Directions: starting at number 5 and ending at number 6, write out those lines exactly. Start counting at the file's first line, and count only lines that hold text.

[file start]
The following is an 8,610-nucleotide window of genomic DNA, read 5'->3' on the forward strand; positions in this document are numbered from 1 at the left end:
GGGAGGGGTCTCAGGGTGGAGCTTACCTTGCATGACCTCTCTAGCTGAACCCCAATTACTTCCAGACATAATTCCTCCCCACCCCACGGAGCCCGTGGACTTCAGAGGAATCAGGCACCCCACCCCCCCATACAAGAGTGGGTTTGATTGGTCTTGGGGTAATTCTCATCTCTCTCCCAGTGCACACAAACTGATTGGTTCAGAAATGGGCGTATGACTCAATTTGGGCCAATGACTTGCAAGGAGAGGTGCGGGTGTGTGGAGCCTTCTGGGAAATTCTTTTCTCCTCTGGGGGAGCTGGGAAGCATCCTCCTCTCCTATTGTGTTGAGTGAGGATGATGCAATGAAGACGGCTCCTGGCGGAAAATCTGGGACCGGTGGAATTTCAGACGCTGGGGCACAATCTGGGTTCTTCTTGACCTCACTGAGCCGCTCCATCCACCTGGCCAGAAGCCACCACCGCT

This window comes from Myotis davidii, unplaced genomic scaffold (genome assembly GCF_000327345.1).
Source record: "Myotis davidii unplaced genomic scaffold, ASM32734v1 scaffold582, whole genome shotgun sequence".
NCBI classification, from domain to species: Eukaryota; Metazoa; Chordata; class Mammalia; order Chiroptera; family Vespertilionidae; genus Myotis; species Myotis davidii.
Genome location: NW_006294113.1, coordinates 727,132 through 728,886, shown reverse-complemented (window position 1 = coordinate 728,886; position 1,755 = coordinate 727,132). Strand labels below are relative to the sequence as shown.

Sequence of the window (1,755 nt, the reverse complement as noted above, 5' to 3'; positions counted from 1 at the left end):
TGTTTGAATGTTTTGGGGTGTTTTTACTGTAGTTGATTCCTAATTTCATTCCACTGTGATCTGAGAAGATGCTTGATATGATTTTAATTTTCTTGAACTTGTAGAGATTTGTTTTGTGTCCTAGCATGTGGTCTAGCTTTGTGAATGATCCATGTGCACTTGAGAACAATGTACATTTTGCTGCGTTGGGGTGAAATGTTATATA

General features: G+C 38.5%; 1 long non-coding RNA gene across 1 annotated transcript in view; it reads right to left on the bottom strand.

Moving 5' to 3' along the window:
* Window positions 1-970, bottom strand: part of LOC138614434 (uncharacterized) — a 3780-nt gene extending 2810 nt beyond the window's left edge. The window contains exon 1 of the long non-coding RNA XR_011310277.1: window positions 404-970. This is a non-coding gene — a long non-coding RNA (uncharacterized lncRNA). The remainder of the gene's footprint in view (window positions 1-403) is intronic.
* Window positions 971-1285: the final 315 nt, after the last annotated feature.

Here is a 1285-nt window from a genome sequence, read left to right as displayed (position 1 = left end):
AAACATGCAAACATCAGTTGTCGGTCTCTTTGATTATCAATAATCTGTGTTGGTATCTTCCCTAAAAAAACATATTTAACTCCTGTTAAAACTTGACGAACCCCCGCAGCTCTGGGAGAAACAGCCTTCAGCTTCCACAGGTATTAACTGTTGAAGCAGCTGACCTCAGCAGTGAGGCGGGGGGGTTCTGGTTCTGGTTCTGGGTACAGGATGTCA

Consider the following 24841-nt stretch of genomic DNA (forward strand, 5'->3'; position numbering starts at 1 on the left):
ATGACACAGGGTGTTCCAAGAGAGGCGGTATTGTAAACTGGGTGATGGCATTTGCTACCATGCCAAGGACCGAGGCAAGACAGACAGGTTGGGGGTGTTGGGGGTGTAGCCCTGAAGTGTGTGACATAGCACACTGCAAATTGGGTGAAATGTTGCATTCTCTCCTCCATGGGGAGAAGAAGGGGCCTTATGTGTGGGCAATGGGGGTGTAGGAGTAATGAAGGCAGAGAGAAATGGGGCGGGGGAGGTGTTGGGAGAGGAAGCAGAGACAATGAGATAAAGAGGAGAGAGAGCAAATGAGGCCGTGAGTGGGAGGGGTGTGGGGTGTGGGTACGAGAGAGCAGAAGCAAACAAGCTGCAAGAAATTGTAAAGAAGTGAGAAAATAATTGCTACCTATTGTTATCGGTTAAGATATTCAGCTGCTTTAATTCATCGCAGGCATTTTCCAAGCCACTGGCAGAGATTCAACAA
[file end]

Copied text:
NCBI classification, from domain to species: Eukaryota; Metazoa; Chordata; class Mammalia; order Chiroptera; family Vespertilionidae; genus Myotis; species Myotis davidii.
Genome location: NW_006294113.1, coordinates 727,132 through 728,886, shown reverse-complemented (window position 1 = coordinate 728,886; position 1,755 = coordinate 727,132). Strand labels below are relative to the sequence as shown.